February 19, 2016

Apple Bites

Filed under: Probable Cause — Tags: — Bill @ 4:08 pm

AppleCore copyBy now most readers probably know that the US Department of Justice sought and received a federal court’s order directing Apple to help in preserving and extracting the encrypted information on the San Berdo Two‘s iPhone 5c.

Apple’s CEO, Tim Cook, refused to comply with the court order.

Today the DoJ filed a motion to compel Apple to comply with the first order.  Here is the Motion to Compel filed by the government today.

It addresses two major concerns voiced by Cook.  The first concern is that Apple would have to devise a method to access the information; the ability to do that was not part of the process.  The second concern was that the method would make vulnerable all certain models of Apple iPhones, not just the individual phone seized in the San Bernardino incident.

The government points out in the motion that Apple has already acknowledged it can devise a method to access the information; Apple can comply with the first order.

The government also explains how the method will remain in the hands of Apple and not be turned over to the government or any other party.  The government asserts those safeguards should be sufficient to satisfy Apple.

It seems to us that both Apple and the government have reasonable concerns and objectives, and we hope that the Court will find a way to enable Apple to comply with the Court’s order while at the same time preserving Apple’s proprietary interest in its intellectual property.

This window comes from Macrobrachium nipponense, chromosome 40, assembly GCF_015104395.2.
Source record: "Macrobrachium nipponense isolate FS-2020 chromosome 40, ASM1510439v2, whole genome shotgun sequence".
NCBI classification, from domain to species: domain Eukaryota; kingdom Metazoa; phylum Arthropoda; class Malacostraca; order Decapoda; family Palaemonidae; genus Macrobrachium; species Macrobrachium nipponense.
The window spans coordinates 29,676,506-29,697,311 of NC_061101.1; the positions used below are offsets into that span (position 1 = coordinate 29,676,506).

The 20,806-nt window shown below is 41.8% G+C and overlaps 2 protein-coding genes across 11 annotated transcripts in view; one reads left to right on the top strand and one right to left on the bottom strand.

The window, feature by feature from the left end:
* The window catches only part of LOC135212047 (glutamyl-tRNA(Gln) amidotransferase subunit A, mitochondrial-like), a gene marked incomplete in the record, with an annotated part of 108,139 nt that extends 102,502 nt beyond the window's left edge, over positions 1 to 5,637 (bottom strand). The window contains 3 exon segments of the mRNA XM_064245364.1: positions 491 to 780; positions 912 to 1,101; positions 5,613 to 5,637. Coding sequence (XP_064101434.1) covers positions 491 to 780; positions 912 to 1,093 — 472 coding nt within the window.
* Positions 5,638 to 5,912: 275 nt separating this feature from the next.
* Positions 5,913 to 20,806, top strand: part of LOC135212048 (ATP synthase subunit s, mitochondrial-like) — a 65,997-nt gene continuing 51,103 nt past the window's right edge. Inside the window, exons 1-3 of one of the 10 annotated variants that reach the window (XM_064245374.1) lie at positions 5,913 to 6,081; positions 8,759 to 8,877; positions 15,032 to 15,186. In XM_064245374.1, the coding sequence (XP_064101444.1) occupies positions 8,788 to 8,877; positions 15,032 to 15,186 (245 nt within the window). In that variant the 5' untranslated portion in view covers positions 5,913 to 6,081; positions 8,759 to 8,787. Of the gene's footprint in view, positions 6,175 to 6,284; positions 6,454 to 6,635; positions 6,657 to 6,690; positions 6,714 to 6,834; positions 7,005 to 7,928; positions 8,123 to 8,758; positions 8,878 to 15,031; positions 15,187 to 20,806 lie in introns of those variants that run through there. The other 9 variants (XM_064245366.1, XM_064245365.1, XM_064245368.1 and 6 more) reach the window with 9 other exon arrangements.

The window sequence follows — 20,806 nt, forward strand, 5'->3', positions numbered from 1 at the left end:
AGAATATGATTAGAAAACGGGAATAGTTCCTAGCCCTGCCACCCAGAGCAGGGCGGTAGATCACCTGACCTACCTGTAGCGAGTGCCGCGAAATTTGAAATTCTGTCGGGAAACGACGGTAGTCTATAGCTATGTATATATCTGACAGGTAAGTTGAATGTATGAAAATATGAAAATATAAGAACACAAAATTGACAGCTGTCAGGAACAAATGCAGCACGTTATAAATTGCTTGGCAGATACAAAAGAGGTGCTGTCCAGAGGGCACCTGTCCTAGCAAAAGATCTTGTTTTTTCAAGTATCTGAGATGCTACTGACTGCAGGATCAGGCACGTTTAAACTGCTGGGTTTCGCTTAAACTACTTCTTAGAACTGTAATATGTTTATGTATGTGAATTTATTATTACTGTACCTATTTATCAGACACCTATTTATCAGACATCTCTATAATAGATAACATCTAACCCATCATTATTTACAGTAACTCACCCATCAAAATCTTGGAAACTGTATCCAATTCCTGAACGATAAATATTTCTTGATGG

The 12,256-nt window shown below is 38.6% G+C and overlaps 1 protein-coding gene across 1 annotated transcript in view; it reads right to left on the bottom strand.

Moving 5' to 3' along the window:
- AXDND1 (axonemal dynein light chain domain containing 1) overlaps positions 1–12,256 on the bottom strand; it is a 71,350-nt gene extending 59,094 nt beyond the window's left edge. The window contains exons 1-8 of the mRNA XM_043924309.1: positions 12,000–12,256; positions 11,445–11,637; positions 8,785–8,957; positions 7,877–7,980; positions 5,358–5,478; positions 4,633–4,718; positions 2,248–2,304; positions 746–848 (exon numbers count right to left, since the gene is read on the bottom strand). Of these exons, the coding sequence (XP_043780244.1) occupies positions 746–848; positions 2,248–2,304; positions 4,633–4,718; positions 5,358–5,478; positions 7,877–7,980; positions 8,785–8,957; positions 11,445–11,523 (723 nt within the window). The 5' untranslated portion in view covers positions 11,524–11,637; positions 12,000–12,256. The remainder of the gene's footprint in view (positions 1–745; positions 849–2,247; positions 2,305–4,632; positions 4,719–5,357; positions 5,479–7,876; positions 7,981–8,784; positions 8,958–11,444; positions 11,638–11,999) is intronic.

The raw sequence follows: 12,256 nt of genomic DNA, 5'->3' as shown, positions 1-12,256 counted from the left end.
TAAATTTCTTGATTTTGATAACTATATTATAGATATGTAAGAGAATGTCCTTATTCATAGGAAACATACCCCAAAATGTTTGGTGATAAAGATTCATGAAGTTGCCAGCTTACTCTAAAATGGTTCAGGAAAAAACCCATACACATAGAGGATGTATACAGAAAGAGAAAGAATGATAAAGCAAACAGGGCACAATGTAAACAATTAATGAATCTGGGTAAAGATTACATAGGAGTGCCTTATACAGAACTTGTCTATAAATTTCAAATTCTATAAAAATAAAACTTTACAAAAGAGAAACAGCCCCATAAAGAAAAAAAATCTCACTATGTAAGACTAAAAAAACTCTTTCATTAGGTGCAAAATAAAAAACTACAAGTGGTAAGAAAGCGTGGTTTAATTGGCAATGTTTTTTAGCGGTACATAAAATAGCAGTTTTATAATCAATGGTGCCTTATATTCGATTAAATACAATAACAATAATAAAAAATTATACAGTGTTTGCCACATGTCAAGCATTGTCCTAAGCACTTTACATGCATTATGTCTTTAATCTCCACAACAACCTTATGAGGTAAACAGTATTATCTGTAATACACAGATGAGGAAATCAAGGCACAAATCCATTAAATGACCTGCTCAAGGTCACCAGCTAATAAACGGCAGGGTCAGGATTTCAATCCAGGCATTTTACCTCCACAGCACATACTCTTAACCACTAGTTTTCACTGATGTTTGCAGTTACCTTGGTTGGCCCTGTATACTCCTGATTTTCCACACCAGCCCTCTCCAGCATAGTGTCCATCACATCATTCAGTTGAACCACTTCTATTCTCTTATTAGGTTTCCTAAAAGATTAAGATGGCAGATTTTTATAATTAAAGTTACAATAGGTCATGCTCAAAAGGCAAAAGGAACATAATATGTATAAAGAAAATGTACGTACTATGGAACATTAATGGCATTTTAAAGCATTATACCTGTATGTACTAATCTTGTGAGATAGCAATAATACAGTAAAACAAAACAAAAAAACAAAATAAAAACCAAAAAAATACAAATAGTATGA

1. I can understand a court order for something that exist, but an order to invent something seems like a little overreach, then when invented how do you put the Genie bank in the bottle.
    As once said by an as yet unknown author “Those that would trade freedom for security deserve neither”.

    Comment by Mike Teague — February 22, 2016 @ 9:03 am

  2. Mike,

    I’m eager to read Apple’s response to the Motion to Compel.

    At least at an emotional level, Apple can make a fair argument that for years the “G” has been urging private industry to make their products less susceptible to outside attack.

    At the same time, I’m unwilling to accept Apple’s assertion that what the “G” wants to do isn’t possible. I do believe that like many companies’ engineers, executives, and marketing people, Apple’s own may be blind to the vulnerabilities of their own products. Denying your product is vulnerable to external attack or exploitation may make for good marketing, but it is often a false denial. It it seems to me that Apple would benefit from working with the “G” to find any exploitable vulnerability before the ChiComs or the Russians do — and they are definitely looking.

    Comment by Bill — February 22, 2016 @ 9:26 am

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